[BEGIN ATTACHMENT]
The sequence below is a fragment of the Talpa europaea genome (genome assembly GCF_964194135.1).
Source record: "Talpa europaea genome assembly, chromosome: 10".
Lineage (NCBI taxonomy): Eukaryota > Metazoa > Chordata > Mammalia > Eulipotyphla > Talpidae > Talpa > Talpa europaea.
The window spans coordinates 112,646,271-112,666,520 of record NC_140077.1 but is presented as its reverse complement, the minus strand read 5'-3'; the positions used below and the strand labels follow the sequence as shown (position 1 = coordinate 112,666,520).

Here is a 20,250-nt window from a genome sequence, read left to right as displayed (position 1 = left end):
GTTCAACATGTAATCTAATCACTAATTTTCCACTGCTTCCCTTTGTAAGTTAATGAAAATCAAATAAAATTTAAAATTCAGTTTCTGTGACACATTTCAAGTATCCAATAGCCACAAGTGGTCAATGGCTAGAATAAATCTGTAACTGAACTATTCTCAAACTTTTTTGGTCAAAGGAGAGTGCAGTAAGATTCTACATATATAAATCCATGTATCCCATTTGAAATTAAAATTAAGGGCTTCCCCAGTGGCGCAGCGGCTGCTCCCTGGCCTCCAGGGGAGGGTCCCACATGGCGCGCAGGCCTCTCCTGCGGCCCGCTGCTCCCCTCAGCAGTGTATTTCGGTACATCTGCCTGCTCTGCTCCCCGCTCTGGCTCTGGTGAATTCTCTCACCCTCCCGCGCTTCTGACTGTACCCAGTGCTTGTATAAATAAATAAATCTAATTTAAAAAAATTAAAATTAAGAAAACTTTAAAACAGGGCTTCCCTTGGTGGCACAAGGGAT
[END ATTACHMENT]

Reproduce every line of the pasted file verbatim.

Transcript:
The sequence below is a fragment of the Talpa europaea genome (genome assembly GCF_964194135.1).
Source record: "Talpa europaea genome assembly, chromosome: 10".
Lineage (NCBI taxonomy): Eukaryota > Metazoa > Chordata > Mammalia > Eulipotyphla > Talpidae > Talpa > Talpa europaea.
The window spans coordinates 112,646,271-112,666,520 of record NC_140077.1 but is presented as its reverse complement, the minus strand read 5'-3'; the positions used below and the strand labels follow the sequence as shown (position 1 = coordinate 112,666,520).

Here is a 20,250-nt window from a genome sequence, read left to right as displayed (position 1 = left end):
GTTCAACATGTAATCTAATCACTAATTTTCCACTGCTTCCCTTTGTAAGTTAATGAAAATCAAATAAAATTTAAAATTCAGTTTCTGTGACACATTTCAAGTATCCAATAGCCACAAGTGGTCAATGGCTAGAATAAATCTGTAACTGAACTATTCTCAAACTTTTTTGGTCAAAGGAGAGTGCAGTAAGATTCTACATATATAAATCCATGTATCCCATTTGAAATTAAAATTAAGGGCTTCCCCAGTGGCGCAGCGGCTGCTCCCTGGCCTCCAGGGGAGGGTCCCACATGGCGCGCAGGCCTCTCCTGCGGCCCGCTGCTCCCCTCAGCAGTGTATTTCGGTACATCTGCCTGCTCTGCTCCCCGCTCTGGCTCTGGTGAATTCTCTCACCCTCCCGCGCTTCTGACTGTACCCAGTGCTTGTATAAATAAATAAATCTAATTTAAAAAAATTAAAATTAAGAAAACTTTAAAACAGGGCTTCCCTTGGTGGCACAAGGGAT